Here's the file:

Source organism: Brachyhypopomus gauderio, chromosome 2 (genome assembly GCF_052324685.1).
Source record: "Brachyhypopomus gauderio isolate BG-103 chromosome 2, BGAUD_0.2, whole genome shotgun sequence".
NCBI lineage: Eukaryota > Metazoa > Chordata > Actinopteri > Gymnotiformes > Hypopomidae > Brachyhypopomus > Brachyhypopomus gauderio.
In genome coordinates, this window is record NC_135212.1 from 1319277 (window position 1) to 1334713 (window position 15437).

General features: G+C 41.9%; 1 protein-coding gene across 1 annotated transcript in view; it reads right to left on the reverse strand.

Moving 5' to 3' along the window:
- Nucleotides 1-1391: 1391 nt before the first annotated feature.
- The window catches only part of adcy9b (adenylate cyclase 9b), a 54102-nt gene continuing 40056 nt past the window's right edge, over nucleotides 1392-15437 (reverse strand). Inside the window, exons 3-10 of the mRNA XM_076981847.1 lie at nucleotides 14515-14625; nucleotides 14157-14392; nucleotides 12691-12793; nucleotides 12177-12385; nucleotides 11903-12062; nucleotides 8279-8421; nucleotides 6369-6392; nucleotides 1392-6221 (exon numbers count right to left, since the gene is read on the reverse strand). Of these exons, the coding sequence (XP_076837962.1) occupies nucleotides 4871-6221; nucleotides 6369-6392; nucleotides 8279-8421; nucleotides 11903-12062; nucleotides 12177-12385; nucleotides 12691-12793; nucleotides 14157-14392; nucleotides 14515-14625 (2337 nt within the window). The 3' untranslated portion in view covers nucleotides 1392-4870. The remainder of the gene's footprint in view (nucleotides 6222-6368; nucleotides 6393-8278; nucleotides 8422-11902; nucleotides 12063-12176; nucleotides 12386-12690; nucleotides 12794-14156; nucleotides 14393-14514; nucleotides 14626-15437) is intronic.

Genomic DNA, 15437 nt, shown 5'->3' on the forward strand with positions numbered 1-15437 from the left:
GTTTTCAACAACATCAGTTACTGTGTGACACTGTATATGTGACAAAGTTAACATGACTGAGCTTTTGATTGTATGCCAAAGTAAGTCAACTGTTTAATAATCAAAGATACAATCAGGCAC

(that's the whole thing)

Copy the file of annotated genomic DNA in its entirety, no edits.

Source organism: Brachyhypopomus gauderio, chromosome 2 (genome assembly GCF_052324685.1).
Source record: "Brachyhypopomus gauderio isolate BG-103 chromosome 2, BGAUD_0.2, whole genome shotgun sequence".
NCBI lineage: Eukaryota > Metazoa > Chordata > Actinopteri > Gymnotiformes > Hypopomidae > Brachyhypopomus > Brachyhypopomus gauderio.
In genome coordinates, this window is record NC_135212.1 from 1319277 (window position 1) to 1334713 (window position 15437).

General features: G+C 41.9%; 1 protein-coding gene across 1 annotated transcript in view; it reads right to left on the reverse strand.

Moving 5' to 3' along the window:
- Nucleotides 1-1391: 1391 nt before the first annotated feature.
- The window catches only part of adcy9b (adenylate cyclase 9b), a 54102-nt gene continuing 40056 nt past the window's right edge, over nucleotides 1392-15437 (reverse strand). Inside the window, exons 3-10 of the mRNA XM_076981847.1 lie at nucleotides 14515-14625; nucleotides 14157-14392; nucleotides 12691-12793; nucleotides 12177-12385; nucleotides 11903-12062; nucleotides 8279-8421; nucleotides 6369-6392; nucleotides 1392-6221 (exon numbers count right to left, since the gene is read on the reverse strand). Of these exons, the coding sequence (XP_076837962.1) occupies nucleotides 4871-6221; nucleotides 6369-6392; nucleotides 8279-8421; nucleotides 11903-12062; nucleotides 12177-12385; nucleotides 12691-12793; nucleotides 14157-14392; nucleotides 14515-14625 (2337 nt within the window). The 3' untranslated portion in view covers nucleotides 1392-4870. The remainder of the gene's footprint in view (nucleotides 6222-6368; nucleotides 6393-8278; nucleotides 8422-11902; nucleotides 12063-12176; nucleotides 12386-12690; nucleotides 12794-14156; nucleotides 14393-14514; nucleotides 14626-15437) is intronic.

Genomic DNA, 15437 nt, shown 5'->3' on the forward strand with positions numbered 1-15437 from the left:
GTTTTCAACAACATCAGTTACTGTGTGACACTGTATATGTGACAAAGTTAACATGACTGAGCTTTTGATTGTATGCCAAAGTAAGTCAACTGTTTAATAATCAAAGATACAATCAGGCAC